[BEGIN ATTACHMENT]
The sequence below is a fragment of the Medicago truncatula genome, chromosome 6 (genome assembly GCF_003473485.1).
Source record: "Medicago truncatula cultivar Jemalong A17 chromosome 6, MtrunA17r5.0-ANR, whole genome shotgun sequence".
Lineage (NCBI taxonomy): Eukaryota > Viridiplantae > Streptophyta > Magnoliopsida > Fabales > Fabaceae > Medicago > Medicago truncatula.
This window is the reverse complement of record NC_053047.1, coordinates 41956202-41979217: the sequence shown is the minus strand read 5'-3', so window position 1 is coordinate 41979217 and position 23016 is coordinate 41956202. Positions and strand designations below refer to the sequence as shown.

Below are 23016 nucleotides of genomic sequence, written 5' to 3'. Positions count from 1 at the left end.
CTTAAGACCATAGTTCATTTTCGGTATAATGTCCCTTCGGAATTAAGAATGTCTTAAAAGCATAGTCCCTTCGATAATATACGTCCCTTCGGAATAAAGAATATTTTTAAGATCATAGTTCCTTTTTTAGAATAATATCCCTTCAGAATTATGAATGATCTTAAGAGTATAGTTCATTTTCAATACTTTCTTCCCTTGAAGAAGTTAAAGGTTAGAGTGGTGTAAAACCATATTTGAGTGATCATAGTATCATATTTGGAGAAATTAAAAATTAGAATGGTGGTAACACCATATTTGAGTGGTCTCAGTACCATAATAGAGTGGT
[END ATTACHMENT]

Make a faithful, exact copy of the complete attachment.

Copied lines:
The sequence below is a fragment of the Medicago truncatula genome, chromosome 6 (genome assembly GCF_003473485.1).
Source record: "Medicago truncatula cultivar Jemalong A17 chromosome 6, MtrunA17r5.0-ANR, whole genome shotgun sequence".
Lineage (NCBI taxonomy): Eukaryota > Viridiplantae > Streptophyta > Magnoliopsida > Fabales > Fabaceae > Medicago > Medicago truncatula.
This window is the reverse complement of record NC_053047.1, coordinates 41956202-41979217: the sequence shown is the minus strand read 5'-3', so window position 1 is coordinate 41979217 and position 23016 is coordinate 41956202. Positions and strand designations below refer to the sequence as shown.

Below are 23016 nucleotides of genomic sequence, written 5' to 3'. Positions count from 1 at the left end.
CTTAAGACCATAGTTCATTTTCGGTATAATGTCCCTTCGGAATTAAGAATGTCTTAAAAGCATAGTCCCTTCGATAATATACGTCCCTTCGGAATAAAGAATATTTTTAAGATCATAGTTCCTTTTTTAGAATAATATCCCTTCAGAATTATGAATGATCTTAAGAGTATAGTTCATTTTCAATACTTTCTTCCCTTGAAGAAGTTAAAGGTTAGAGTGGTGTAAAACCATATTTGAGTGATCATAGTATCATATTTGGAGAAATTAAAAATTAGAATGGTGGTAACACCATATTTGAGTGGTCTCAGTACCATAATAGAGTGGT